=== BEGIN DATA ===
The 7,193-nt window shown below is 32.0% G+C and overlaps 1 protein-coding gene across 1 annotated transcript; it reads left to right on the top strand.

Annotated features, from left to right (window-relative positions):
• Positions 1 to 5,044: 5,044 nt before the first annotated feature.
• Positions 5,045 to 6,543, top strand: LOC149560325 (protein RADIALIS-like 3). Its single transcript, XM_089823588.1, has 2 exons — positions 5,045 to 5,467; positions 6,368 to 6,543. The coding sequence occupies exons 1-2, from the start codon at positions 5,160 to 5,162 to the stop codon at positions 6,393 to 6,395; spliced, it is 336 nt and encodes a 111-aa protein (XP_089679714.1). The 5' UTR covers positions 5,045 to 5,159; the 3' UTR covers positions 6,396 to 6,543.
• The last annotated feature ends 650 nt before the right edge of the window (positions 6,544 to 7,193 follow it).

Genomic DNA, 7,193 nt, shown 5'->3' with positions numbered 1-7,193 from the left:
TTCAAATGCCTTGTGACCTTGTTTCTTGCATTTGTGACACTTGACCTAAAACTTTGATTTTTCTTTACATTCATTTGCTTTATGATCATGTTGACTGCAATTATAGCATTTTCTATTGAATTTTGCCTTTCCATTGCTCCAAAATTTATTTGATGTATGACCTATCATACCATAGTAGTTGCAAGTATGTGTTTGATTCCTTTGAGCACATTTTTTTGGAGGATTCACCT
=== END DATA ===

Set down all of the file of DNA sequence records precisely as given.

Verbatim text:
The 7,193-nt window shown below is 32.0% G+C and overlaps 1 protein-coding gene across 1 annotated transcript; it reads left to right on the top strand.

Annotated features, from left to right (window-relative positions):
• Positions 1 to 5,044: 5,044 nt before the first annotated feature.
• Positions 5,045 to 6,543, top strand: LOC149560325 (protein RADIALIS-like 3). Its single transcript, XM_089823588.1, has 2 exons — positions 5,045 to 5,467; positions 6,368 to 6,543. The coding sequence occupies exons 1-2, from the start codon at positions 5,160 to 5,162 to the stop codon at positions 6,393 to 6,395; spliced, it is 336 nt and encodes a 111-aa protein (XP_089679714.1). The 5' UTR covers positions 5,045 to 5,159; the 3' UTR covers positions 6,396 to 6,543.
• The last annotated feature ends 650 nt before the right edge of the window (positions 6,544 to 7,193 follow it).

Genomic DNA, 7,193 nt, shown 5'->3' with positions numbered 1-7,193 from the left:
TTCAAATGCCTTGTGACCTTGTTTCTTGCATTTGTGACACTTGACCTAAAACTTTGATTTTTCTTTACATTCATTTGCTTTATGATCATGTTGACTGCAATTATAGCATTTTCTATTGAATTTTGCCTTTCCATTGCTCCAAAATTTATTTGATGTATGACCTATCATACCATAGTAGTTGCAAGTATGTGTTTGATTCCTTTGAGCACATTTTTTTGGAGGATTCACCT